The United Nations (UN) celebrated on May 10th, 2021, the first edition of the International Day of the Argan Tree, an endemic tree in Morocco. Proclaimed on February 22nd, 2021 by the United Nations General Assembly, this day aims to promote the argan tree as an intangible cultural heritage of humanity and an ancestral source of sustainable development.
An event was organised on May 10th, 2021 in Rabat, the capital of Morocco, to mark the very first edition of the International Day of the Argan Tree. The event was presided over by Aziz Akhannouch, the Moroccan Minister of Agriculture, Maritime Fisheries, Rural Development and Water and Forests, in the presence of several representatives of the United Nations system. The UN, the public authorities and civil society were asked to raise public awareness of the socio-economic and environmental value of the argan tree and to mobilise resources for its preservation.
“Protecting this cultural heritage is at the heart of the missions undertaken by the Kingdom of Morocco and the celebration of the International Day of the Argan Tree reinforces these efforts. This Day is an invitation to learn, share and celebrate this mythical tree, and a way to make its culture a lever for sustainable socio-economic development,” explains Omar Hilale, Morocco’s Permanent Representative to the United Nations.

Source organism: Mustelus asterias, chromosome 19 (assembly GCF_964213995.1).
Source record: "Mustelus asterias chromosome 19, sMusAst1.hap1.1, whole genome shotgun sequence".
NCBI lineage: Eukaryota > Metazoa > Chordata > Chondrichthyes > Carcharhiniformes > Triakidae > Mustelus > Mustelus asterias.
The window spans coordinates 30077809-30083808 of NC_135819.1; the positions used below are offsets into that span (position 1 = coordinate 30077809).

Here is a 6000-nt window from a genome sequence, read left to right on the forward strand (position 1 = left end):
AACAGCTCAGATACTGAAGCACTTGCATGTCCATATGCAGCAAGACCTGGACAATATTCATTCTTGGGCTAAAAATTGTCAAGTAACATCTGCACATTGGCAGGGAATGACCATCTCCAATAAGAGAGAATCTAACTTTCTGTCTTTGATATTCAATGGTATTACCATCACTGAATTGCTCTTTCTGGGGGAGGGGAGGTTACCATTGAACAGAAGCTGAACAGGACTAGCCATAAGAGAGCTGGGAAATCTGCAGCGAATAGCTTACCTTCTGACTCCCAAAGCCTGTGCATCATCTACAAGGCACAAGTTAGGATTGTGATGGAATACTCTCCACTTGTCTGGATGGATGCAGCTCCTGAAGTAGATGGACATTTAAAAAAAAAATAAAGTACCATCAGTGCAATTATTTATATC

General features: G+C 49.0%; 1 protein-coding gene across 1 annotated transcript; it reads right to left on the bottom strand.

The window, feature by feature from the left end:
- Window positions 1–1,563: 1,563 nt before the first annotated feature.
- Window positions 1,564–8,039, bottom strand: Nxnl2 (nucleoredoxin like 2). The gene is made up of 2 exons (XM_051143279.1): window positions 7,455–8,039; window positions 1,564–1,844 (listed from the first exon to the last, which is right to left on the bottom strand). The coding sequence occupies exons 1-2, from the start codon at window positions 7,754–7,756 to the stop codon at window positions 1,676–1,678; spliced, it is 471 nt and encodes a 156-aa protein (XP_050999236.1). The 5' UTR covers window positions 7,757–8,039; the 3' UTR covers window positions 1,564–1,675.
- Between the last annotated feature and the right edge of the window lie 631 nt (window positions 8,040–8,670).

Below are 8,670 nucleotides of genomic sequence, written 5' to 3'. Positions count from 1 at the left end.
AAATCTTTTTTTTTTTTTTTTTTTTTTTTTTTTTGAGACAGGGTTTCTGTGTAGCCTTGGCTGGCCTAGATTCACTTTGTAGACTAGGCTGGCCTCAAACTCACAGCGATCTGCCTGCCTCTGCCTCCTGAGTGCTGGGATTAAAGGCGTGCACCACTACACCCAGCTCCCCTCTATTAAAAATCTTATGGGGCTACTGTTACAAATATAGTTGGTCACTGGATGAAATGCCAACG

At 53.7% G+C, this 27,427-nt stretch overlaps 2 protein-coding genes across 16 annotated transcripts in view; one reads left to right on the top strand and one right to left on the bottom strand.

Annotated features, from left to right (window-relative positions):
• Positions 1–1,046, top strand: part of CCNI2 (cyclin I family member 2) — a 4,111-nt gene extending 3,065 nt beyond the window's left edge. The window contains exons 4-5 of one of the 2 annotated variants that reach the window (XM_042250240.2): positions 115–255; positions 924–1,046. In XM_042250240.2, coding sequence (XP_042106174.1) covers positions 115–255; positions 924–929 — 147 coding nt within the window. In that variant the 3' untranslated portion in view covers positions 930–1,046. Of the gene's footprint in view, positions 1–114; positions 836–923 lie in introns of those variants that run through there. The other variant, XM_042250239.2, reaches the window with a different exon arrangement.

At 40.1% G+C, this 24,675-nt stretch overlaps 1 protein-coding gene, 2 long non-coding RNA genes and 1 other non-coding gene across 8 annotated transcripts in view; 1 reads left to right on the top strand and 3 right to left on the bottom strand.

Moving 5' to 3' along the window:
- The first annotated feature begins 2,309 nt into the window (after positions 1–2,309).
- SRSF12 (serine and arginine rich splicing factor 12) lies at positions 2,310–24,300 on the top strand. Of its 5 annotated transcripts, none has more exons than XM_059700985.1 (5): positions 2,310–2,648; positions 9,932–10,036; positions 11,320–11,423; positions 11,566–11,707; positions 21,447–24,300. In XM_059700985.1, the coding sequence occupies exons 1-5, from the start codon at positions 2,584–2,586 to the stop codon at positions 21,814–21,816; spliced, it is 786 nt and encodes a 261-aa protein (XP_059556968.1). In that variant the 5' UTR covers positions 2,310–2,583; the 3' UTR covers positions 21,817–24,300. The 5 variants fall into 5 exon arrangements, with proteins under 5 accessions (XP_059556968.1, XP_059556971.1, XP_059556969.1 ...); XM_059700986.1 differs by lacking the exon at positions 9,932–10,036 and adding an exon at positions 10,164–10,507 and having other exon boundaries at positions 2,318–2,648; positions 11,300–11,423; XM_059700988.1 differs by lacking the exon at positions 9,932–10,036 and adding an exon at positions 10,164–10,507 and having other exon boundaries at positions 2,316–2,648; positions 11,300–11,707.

The role of the argan tree in the environment
The argan tree is characterised by a short, often gnarled trunk with low branches and thorny leaves. The shrub grows in the northern region of Souss Massa in Morocco, in a difficult environment characterised by water scarcity, the risk of erosion, poor soil and temperatures of up to 50° Celsius. The argan tree relies on traditional water management provided by the Matifiya (a rainwater reservoir dug into the rock), thus contributing to climate change mitigation and adaptation and biodiversity conservation.
In addition to its resilience to climate change, the argan tree plays an economic and social role in the region. Argan forests provide fruit and fodder. The leaves and fruits are edible and highly valued, as is the undergrowth, and provide a vital fodder reserve for all herds, even in times of drought. The trees are also used as firewood for cooking and heating. Economically, argan oil is one of the rarest oils in the world and is considered the “liquid gold” of Morocco. It has many uses in cooking, medicine and cosmetics. Thanks to an ancestral know-how passed down from generation to generation, rural women use about 150 kilograms of fruit to produce 3 litres of argan oil.
On February 22nd, 2021, the UN General Assembly proclaimed May 10th, as International Argan Day. This was following a resolution, presented by Morocco, in New York on March 3rd, 2020. Prior to the proclamation of an International Argan Day, the United Nations had already shown interest in this ecological plant. In 1988, the United Nations Educational, Scientific and Cultural Organization (UNESCO) designated the endemic production area of this tree as the Arganeraie Biosphere Reserve. And in 2014, all the know-how concerning the argan tree was included in the UNESCO list of intangible cultural heritage of humanity.